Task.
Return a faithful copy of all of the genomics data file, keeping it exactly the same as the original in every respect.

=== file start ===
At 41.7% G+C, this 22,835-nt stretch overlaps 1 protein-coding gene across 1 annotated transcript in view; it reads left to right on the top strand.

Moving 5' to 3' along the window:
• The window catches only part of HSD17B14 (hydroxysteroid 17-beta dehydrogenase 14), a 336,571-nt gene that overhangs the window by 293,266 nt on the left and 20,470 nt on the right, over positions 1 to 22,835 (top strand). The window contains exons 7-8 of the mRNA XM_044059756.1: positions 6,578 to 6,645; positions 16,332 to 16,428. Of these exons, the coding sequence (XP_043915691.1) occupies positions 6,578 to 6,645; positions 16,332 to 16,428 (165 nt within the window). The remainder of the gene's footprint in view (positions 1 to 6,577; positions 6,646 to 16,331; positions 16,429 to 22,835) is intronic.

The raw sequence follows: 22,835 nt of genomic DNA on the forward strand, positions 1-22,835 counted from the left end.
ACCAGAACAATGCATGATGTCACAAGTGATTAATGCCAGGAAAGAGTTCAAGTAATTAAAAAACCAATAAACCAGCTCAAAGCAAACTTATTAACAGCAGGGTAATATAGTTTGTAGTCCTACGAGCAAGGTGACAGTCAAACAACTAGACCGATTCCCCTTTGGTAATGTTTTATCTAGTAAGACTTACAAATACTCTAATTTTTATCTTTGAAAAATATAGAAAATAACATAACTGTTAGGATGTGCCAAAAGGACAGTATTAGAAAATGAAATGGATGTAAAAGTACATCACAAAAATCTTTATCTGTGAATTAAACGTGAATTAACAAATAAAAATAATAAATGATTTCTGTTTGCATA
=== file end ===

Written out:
At 41.7% G+C, this 22,835-nt stretch overlaps 1 protein-coding gene across 1 annotated transcript in view; it reads left to right on the top strand.

Moving 5' to 3' along the window:
• The window catches only part of HSD17B14 (hydroxysteroid 17-beta dehydrogenase 14), a 336,571-nt gene that overhangs the window by 293,266 nt on the left and 20,470 nt on the right, over positions 1 to 22,835 (top strand). The window contains exons 7-8 of the mRNA XM_044059756.1: positions 6,578 to 6,645; positions 16,332 to 16,428. Of these exons, the coding sequence (XP_043915691.1) occupies positions 6,578 to 6,645; positions 16,332 to 16,428 (165 nt within the window). The remainder of the gene's footprint in view (positions 1 to 6,577; positions 6,646 to 16,331; positions 16,429 to 22,835) is intronic.

The raw sequence follows: 22,835 nt of genomic DNA on the forward strand, positions 1-22,835 counted from the left end.
ACCAGAACAATGCATGATGTCACAAGTGATTAATGCCAGGAAAGAGTTCAAGTAATTAAAAAACCAATAAACCAGCTCAAAGCAAACTTATTAACAGCAGGGTAATATAGTTTGTAGTCCTACGAGCAAGGTGACAGTCAAACAACTAGACCGATTCCCCTTTGGTAATGTTTTATCTAGTAAGACTTACAAATACTCTAATTTTTATCTTTGAAAAATATAGAAAATAACATAACTGTTAGGATGTGCCAAAAGGACAGTATTAGAAAATGAAATGGATGTAAAAGTACATCACAAAAATCTTTATCTGTGAATTAAACGTGAATTAACAAATAAAAATAATAAATGATTTCTGTTTGCATA